Flutter 3.16! Material 3! Dart 3.2! WasmGC support in Chrome and Firefox! 🔥
In the last few weeks alone, so many interesting announcements have been made in the Flutterverse. And I'm here, as always, ready to deliver the freshest Flutter news and updates!
So, let’s dive in with my latest Flutter newsletter! 👇
As of Flutter 3.16, Material 3 is now enabled by default, giving your apps a fresh look right out of the gate. If this doesn't suit your style, set
useMaterial3: false in your
ThemeData to opt-out. Curious how all the widgets look in Material 3 vs Material 2? Take a peek at the Material 3 demo.
The latest release also brings:
- Enhanced iOS features (such as additional edit menu options and improved support for app extensions)
- Improved 2D scrolling widgets
- Impeller Preview for Android
- Mouse scroll wheel and predictive back navigation on Android
- DevTools updates and extensions for package authors
For all the details, check the official announcement:
Dart 3.2 is a minor release that brings non-null type promotion for private final fields, new code analysis options, and interoperability improvements with other languages.
Get the full scoop here:
But what I’m most excited about is the advancement in Dart web and Wasm support.
Showcasing this progress is the Material 3 WasmGC preview demo (Chrome 119 or Firefox 120 required). It loads quickly and feels snappy, outdoing many heavyweight apps with a Lighthouse score of 79!
However, note that Wasm support remains limited and only works with simple Flutter apps that don’t rely on
dart:html (which is used by most Flutter web packages).
Nevertheless, I’m very excited about the future of Flutter web, and I feel we’re just one or two stable releases away from something really good!
While the news above take the spotlight, I have not forgotten to check on YouTube. 🙂
If you need to scroll content diagonally, like in this cool 2D grid demo, the new 2D scrolling APIs are your friend.
These APIs were first announced during Flutter Forward and have been available since Flutter 3.13.
And in the latest Flutter Build Show, Kate Lovett explains how these APIs work, how they differ from 1D scrolling (no slivers! 😱), and how to build a custom 2D grid widget using custom Render Objects:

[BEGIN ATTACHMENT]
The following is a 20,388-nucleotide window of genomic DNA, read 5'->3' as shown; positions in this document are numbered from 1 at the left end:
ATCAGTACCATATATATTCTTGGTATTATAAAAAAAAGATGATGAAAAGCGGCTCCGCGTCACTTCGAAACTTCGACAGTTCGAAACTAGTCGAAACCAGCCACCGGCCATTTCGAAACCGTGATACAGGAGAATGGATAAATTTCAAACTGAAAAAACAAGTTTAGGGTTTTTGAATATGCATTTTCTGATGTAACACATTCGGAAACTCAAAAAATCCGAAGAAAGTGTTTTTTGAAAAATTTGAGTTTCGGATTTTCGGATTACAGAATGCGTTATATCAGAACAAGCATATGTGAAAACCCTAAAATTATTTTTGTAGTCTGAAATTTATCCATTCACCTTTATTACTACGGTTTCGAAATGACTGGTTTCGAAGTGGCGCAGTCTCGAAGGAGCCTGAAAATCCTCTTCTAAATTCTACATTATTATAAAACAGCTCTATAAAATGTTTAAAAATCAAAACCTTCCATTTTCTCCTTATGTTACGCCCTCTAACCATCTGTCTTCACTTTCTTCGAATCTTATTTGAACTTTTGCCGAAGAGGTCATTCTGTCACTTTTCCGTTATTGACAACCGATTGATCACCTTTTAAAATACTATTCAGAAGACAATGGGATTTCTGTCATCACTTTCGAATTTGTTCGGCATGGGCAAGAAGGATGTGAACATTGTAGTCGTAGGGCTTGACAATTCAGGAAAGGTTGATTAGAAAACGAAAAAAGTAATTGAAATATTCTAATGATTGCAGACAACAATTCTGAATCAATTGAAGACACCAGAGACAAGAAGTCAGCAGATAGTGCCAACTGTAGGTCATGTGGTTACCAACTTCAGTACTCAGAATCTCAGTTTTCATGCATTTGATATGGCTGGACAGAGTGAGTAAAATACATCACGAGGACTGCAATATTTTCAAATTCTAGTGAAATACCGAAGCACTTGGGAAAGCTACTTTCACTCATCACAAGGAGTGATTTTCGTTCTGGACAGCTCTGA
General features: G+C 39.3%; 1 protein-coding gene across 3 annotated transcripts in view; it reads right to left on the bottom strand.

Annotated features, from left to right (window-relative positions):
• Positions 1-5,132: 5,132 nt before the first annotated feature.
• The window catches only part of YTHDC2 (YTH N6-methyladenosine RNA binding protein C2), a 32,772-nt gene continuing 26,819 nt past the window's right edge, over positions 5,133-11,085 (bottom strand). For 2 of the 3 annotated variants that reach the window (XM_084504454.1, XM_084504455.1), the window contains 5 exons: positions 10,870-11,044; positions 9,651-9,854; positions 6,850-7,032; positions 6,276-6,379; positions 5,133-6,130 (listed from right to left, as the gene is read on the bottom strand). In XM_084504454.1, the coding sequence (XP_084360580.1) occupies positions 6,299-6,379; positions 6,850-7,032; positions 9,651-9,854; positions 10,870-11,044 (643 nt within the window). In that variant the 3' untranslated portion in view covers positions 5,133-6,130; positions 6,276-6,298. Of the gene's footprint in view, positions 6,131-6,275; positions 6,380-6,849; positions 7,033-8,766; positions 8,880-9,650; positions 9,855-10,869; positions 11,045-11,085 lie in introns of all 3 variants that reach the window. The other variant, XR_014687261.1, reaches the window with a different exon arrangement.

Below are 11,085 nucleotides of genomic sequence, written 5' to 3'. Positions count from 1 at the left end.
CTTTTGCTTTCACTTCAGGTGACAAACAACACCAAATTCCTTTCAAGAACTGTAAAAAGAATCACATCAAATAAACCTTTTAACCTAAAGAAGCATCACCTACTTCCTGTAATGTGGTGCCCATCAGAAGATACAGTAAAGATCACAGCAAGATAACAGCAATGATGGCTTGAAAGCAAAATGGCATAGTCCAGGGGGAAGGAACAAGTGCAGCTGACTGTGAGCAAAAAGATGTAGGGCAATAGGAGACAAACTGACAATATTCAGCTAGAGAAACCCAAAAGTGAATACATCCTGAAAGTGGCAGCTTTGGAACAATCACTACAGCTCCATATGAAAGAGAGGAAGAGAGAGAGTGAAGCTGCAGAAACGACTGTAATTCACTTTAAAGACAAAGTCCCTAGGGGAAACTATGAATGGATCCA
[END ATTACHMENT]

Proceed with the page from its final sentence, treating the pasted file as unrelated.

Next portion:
The Firebase team keeps rolling out new features, including support for Sum and Average operations in Cloud Firestore via aggregation queries, as of October 2023.
As I write this, these features are only available in the Firebase JS SDK, but Dart support should follow shortly.
Watch this video to learn how they work:
Here are the top three articles that caught my eye this month. 👇
Picture this: you spend two minutes filling out a long form, then a phone call pushes your app to the background. When you return, all the progress is lost because the app has been terminated by the OS. Pretty frustrating, right?
To avoid this kind of scenario, you need to add state restoration to your app.
But how does state restoration work? What widgets and classes do you need to configure? How is it related to routing, scrolling, and animations?
To learn about this (and a lot more), check this in-depth article by Didier Boelens:
Patrol steps beyond conventional widget tests, giving you a way to interact with native platform features—think permission dialogs, alerts, and notifications.
Discover how to write tests using Patrol and integrate them into your CI/CD pipeline with Codemagic in this blog post:
If your Flutter app targets various form factors (mobile, tablet, desktop), you’ll want to make it responsive and ensure it handles orientation changes gracefully.
To achieve this, you can use built-in widgets such as
LayoutBuilder, and define different layout breakpoints that determine how your app looks as you resize your window.
And in this short guide, you can learn about the basics:
Since my last newsletter, I’ve written one new article, and after nearly 10 months of dedicated effort (🤯), I’ve completed my Flutter & Firebase course!
When starting a new Flutter app, there are many things to consider:
- How do you flesh out the requirements and decide which features to build?
- How will the design and development process unfold?
- Which technical aspects need to be addressed upfront so you can save time later?
Sure - you could dive into the code and brush these questions aside. But in my experience, this is not the best course of action. So in this article, I offer some guidance for developers in small teams that lack clear processes and conventions:
Since January, I poured over 600 hours into my Flutter & Firebase course. So I’m very happy to announce that the course is now complete - and updated to Flutter 3.16 too!
But wait, there's more.
All my courses are currently on sale with a 50% discount.
This is unlike anything I’ve done before, and you won’t get an offer as good as this until Black Friday 2024.
What’s more - you can get my courses as a single bundle or individually.
For all the details, check the full offer. 👇